A Look at the Colourful, Enduring and “Glorious” History of Colorado’s Churches | Way of life


Whether writing about historic Colorado cemeteries, hotels, mansions or, more recently, churches, Linda Wommack followed a general rule.

“None of my books are about buildings that have been demolished,” she says. “You can always go see them.

Wommack, a Littleton native, says there’s something to be seen at the oldest places of worship in the state. They are the focus of his 2019 book, “The Historic Churches of Colorado.”

Entering it, she says, is “going back in time”.

That’s what she did as she researched the book, covering every corner of the state – from the eastern plains in the north and south, to the mountains in the far west, to the river valleys between the two. Wommack found a common theme in the more than 100 Christian churches listed on the National Register of Historic Properties.

“It all comes back to the community. People come to build community, and they’ve centered it around the church,” Wommack says. “When settling in a new country, one of the first things they did was build a church.”

The earliest surviving church in Colorado is Our Lady of Guadalupe, envisioned by Spanish settlers in the San Luis Valley. Founded in 1854, it was the vision of Father Joseph Projectus Machebeuf, whom Wommack cites as the inspiration for Willa Cather’s novel “Death Comes for the Archbishop.”

Cather wrote: “Among the Spaniards, who had nothing but a mud house and a burro, he could always raise money. If they had anything, they gave.

Generosity and sacrifice could explain many other churches that have stood the test of time in Colorado – and also the test of the elements.

Shortly after its construction, on Thanksgiving Day in 1870, winds blowing over the mountains of Georgetown destroyed Grace Episcopal Church, which was quickly rebuilt, writes Wommack. Later, on the heated church plain at Antelope Springs, near Brush, a minister remarked, “Rabbits here need to find a fence post for shade.”

Persistence has given rise to what Wommack calls “glorious buildings”.

“The pride people have felt in building their church is just amazing,” she says. “Any one of these cities you look at, nine times out of 10, the church stands out more than any other structure.”

In Denver, when completed in 1888, the imposing steeple of Trinity Methodist Church “could be seen for miles,” writes Wommack. In 1912 the competition increased with the Cathedral of the Immaculate Conception, with its twin spiers soaring almost 200 feet.

Before them, in the capital, was the Catholic Church of the Sacred Heart. The doors opened in 1879, making way for some of Colorado’s elite, including the “unsinkable” Molly Brown and Horace Tabor, both wealthy from the Leadville mines.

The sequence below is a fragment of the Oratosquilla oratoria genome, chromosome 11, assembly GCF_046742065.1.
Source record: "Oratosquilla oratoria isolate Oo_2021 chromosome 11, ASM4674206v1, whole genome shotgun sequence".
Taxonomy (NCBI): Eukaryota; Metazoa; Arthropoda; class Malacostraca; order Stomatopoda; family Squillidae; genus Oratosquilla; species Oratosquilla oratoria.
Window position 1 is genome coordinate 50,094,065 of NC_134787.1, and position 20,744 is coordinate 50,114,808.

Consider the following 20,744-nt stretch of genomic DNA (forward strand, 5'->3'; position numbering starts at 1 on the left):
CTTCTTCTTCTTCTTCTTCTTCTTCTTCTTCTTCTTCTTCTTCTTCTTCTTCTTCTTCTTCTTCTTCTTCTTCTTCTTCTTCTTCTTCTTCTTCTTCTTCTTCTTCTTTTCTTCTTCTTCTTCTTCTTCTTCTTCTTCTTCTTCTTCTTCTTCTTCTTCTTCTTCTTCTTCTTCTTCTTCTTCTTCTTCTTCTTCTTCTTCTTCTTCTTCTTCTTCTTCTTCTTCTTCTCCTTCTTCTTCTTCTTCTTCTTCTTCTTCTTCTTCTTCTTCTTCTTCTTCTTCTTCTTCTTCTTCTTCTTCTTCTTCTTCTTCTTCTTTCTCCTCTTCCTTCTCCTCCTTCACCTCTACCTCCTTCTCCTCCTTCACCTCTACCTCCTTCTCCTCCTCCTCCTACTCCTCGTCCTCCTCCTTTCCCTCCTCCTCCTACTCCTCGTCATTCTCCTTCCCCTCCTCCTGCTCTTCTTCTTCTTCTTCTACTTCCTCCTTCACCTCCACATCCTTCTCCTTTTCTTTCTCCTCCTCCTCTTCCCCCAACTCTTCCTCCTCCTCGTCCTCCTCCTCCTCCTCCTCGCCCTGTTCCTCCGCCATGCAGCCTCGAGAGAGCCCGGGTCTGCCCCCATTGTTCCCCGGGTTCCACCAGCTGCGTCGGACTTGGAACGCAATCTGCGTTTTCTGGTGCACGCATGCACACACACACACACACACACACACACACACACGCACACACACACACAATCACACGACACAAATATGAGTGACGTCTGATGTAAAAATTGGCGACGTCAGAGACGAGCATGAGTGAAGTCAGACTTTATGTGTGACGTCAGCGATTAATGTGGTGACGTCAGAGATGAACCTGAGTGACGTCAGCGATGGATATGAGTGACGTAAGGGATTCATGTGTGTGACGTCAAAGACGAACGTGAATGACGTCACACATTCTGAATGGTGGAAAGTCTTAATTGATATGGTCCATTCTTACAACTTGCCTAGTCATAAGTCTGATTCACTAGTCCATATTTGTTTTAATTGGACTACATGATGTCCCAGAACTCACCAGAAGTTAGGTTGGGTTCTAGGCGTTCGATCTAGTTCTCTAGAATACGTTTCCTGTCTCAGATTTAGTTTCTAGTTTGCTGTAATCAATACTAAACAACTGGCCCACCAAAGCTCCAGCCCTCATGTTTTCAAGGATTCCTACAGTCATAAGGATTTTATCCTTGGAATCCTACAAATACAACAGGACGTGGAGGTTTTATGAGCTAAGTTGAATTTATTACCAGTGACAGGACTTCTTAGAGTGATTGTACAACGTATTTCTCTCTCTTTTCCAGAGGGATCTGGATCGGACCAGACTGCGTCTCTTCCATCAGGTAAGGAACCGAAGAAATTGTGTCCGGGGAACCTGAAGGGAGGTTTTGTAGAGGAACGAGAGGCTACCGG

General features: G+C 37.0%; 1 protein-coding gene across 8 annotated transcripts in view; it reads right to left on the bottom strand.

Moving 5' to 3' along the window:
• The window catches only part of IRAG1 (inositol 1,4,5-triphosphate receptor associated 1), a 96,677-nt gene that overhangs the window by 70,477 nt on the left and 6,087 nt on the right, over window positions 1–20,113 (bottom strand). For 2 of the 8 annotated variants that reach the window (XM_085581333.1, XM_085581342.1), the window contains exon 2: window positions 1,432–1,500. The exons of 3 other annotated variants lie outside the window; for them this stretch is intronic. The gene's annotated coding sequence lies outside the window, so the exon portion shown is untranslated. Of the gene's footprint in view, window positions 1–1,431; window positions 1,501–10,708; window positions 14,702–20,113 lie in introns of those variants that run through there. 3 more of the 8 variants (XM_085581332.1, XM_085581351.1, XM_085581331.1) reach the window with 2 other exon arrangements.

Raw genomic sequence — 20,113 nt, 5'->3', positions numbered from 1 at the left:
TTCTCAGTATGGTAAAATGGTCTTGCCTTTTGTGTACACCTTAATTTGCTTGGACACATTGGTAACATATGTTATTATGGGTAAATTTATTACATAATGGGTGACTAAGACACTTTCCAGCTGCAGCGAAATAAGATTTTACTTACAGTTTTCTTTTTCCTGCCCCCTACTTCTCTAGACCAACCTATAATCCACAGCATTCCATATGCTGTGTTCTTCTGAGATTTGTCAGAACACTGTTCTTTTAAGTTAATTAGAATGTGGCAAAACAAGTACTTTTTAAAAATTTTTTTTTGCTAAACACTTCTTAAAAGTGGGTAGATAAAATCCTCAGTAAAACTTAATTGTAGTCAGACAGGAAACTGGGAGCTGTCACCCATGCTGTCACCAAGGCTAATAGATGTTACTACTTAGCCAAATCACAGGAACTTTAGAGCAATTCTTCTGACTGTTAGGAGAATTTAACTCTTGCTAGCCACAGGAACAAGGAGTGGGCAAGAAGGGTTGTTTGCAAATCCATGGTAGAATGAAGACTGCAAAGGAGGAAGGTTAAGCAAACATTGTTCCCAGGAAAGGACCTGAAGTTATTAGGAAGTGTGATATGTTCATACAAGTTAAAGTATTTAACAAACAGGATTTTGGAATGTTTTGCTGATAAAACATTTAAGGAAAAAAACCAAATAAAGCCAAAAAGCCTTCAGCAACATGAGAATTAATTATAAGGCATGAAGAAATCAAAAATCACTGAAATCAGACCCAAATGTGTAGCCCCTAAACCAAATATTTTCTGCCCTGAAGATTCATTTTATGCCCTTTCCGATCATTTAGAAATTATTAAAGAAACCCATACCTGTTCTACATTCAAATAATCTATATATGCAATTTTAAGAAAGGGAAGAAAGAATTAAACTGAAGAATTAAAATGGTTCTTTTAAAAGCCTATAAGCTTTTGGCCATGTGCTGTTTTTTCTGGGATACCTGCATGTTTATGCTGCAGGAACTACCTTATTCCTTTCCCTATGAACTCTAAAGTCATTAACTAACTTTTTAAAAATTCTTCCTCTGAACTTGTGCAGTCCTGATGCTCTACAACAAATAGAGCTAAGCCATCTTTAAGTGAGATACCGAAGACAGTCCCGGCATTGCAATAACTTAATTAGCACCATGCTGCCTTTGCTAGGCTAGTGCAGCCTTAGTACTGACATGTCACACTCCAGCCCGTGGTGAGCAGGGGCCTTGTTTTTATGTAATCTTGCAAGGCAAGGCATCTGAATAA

In his poor and dying days, Tabor was known to have found solace in his holy home. As Christopher “Kit” Carson did 30 years before, in 1868. For “comfort and privacy”, writes Wommack, the legendary general’s final resting place was a chapel at Fort Lyon, which is commemorated today.

It’s also the peace Denver’s black community has found at Zion Baptist Church, one of the first black churches west of the Mississippi. Founded in 1865 by 17 pioneers, the congregation meets today in the former Calvary Baptist Church on 24th Avenue and Ogden Street.

Denver also saw Colorado’s first female cabinet minister, writes Wommack. A follower of New Thought theory – developed in the late 19th century by a magnetizer and healer – Nona Lovell Brooks arrived in the city in 1898 and went on to build the first Church of Divine Science in 1922.

The story of the Colorado Churches follows a cast of colorful characters. One of Wommack’s favorites is “snowshoe roamer” John Lewis Dyer. The Methodist traveled to preach at Breckenridge in 1860 “with a shirt in one pocket, a will and hymnbook in the other, bread and beef in a third”, he wrote in his diary . Wommack also recounts the escapades of con man Jefferson Randolph “Soapy” Smith, who allegedly raised $600 to help build Creede’s first church in 1892.

Another figure that takes the book into account is Carl Howelsen, the Norwegian famous for his contributions to skiing at Steamboat Springs in the early 1900s. He was also a skilled mason, assigned to St. Paul’s Episcopal Church.

Wommack was baptized in this church. Every time she visits Steamboat today, “it’s always the weekend,” she says. “And on Sundays, I always go to church.”


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